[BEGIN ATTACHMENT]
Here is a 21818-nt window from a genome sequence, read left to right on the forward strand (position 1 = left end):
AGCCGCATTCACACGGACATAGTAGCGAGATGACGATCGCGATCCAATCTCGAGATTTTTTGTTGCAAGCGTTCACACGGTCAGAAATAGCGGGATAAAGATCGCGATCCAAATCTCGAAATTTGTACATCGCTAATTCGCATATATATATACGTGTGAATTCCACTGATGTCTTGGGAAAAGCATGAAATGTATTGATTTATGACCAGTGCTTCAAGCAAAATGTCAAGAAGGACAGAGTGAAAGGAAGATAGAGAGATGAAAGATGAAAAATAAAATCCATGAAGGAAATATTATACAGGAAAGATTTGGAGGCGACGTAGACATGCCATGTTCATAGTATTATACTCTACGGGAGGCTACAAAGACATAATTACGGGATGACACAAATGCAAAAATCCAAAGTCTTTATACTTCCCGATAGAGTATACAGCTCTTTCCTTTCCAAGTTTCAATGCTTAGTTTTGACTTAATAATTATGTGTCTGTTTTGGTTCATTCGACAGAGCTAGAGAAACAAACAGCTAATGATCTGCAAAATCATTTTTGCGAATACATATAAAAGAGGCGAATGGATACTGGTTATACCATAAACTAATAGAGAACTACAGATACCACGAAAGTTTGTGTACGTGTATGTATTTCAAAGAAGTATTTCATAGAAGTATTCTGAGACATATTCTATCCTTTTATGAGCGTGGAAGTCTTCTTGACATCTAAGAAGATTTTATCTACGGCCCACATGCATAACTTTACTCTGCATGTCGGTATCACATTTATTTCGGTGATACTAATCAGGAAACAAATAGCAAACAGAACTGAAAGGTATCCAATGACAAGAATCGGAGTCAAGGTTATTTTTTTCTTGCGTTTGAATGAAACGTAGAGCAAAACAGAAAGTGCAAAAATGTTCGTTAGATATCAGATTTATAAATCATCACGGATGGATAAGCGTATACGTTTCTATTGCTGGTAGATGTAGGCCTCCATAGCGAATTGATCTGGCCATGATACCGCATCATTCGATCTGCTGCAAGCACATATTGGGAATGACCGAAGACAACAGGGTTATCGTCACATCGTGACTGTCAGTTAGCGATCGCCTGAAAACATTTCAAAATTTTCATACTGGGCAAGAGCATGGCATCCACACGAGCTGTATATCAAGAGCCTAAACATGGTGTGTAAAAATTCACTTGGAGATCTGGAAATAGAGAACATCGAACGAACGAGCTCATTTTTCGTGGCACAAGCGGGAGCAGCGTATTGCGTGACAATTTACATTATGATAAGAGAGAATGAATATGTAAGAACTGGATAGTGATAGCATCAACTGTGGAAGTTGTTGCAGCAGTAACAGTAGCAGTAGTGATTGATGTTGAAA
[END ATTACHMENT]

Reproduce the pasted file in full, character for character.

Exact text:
Here is a 21818-nt window from a genome sequence, read left to right on the forward strand (position 1 = left end):
AGCCGCATTCACACGGACATAGTAGCGAGATGACGATCGCGATCCAATCTCGAGATTTTTTGTTGCAAGCGTTCACACGGTCAGAAATAGCGGGATAAAGATCGCGATCCAAATCTCGAAATTTGTACATCGCTAATTCGCATATATATATACGTGTGAATTCCACTGATGTCTTGGGAAAAGCATGAAATGTATTGATTTATGACCAGTGCTTCAAGCAAAATGTCAAGAAGGACAGAGTGAAAGGAAGATAGAGAGATGAAAGATGAAAAATAAAATCCATGAAGGAAATATTATACAGGAAAGATTTGGAGGCGACGTAGACATGCCATGTTCATAGTATTATACTCTACGGGAGGCTACAAAGACATAATTACGGGATGACACAAATGCAAAAATCCAAAGTCTTTATACTTCCCGATAGAGTATACAGCTCTTTCCTTTCCAAGTTTCAATGCTTAGTTTTGACTTAATAATTATGTGTCTGTTTTGGTTCATTCGACAGAGCTAGAGAAACAAACAGCTAATGATCTGCAAAATCATTTTTGCGAATACATATAAAAGAGGCGAATGGATACTGGTTATACCATAAACTAATAGAGAACTACAGATACCACGAAAGTTTGTGTACGTGTATGTATTTCAAAGAAGTATTTCATAGAAGTATTCTGAGACATATTCTATCCTTTTATGAGCGTGGAAGTCTTCTTGACATCTAAGAAGATTTTATCTACGGCCCACATGCATAACTTTACTCTGCATGTCGGTATCACATTTATTTCGGTGATACTAATCAGGAAACAAATAGCAAACAGAACTGAAAGGTATCCAATGACAAGAATCGGAGTCAAGGTTATTTTTTTCTTGCGTTTGAATGAAACGTAGAGCAAAACAGAAAGTGCAAAAATGTTCGTTAGATATCAGATTTATAAATCATCACGGATGGATAAGCGTATACGTTTCTATTGCTGGTAGATGTAGGCCTCCATAGCGAATTGATCTGGCCATGATACCGCATCATTCGATCTGCTGCAAGCACATATTGGGAATGACCGAAGACAACAGGGTTATCGTCACATCGTGACTGTCAGTTAGCGATCGCCTGAAAACATTTCAAAATTTTCATACTGGGCAAGAGCATGGCATCCACACGAGCTGTATATCAAGAGCCTAAACATGGTGTGTAAAAATTCACTTGGAGATCTGGAAATAGAGAACATCGAACGAACGAGCTCATTTTTCGTGGCACAAGCGGGAGCAGCGTATTGCGTGACAATTTACATTATGATAAGAGAGAATGAATATGTAAGAACTGGATAGTGATAGCATCAACTGTGGAAGTTGTTGCAGCAGTAACAGTAGCAGTAGTGATTGATGTTGAAA